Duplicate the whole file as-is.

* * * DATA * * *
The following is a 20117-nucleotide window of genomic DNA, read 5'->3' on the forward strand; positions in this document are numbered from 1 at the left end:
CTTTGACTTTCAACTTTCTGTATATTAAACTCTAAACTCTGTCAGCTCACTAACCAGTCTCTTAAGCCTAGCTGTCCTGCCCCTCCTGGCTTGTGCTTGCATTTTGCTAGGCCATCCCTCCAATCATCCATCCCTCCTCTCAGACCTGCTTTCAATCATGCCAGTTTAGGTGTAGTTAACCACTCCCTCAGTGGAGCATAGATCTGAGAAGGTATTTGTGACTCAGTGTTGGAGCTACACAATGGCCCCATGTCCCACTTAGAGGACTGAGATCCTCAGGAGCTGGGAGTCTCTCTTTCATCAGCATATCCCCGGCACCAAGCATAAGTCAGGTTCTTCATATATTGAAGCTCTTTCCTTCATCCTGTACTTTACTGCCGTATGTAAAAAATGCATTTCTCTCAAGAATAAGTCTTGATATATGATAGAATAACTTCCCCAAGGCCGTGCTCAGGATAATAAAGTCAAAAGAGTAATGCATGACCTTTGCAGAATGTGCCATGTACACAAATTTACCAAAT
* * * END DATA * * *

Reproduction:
The following is a 20117-nucleotide window of genomic DNA, read 5'->3' on the forward strand; positions in this document are numbered from 1 at the left end:
CTTTGACTTTCAACTTTCTGTATATTAAACTCTAAACTCTGTCAGCTCACTAACCAGTCTCTTAAGCCTAGCTGTCCTGCCCCTCCTGGCTTGTGCTTGCATTTTGCTAGGCCATCCCTCCAATCATCCATCCCTCCTCTCAGACCTGCTTTCAATCATGCCAGTTTAGGTGTAGTTAACCACTCCCTCAGTGGAGCATAGATCTGAGAAGGTATTTGTGACTCAGTGTTGGAGCTACACAATGGCCCCATGTCCCACTTAGAGGACTGAGATCCTCAGGAGCTGGGAGTCTCTCTTTCATCAGCATATCCCCGGCACCAAGCATAAGTCAGGTTCTTCATATATTGAAGCTCTTTCCTTCATCCTGTACTTTACTGCCGTATGTAAAAAATGCATTTCTCTCAAGAATAAGTCTTGATATATGATAGAATAACTTCCCCAAGGCCGTGCTCAGGATAATAAAGTCAAAAGAGTAATGCATGACCTTTGCAGAATGTGCCATGTACACAAATTTACCAAAT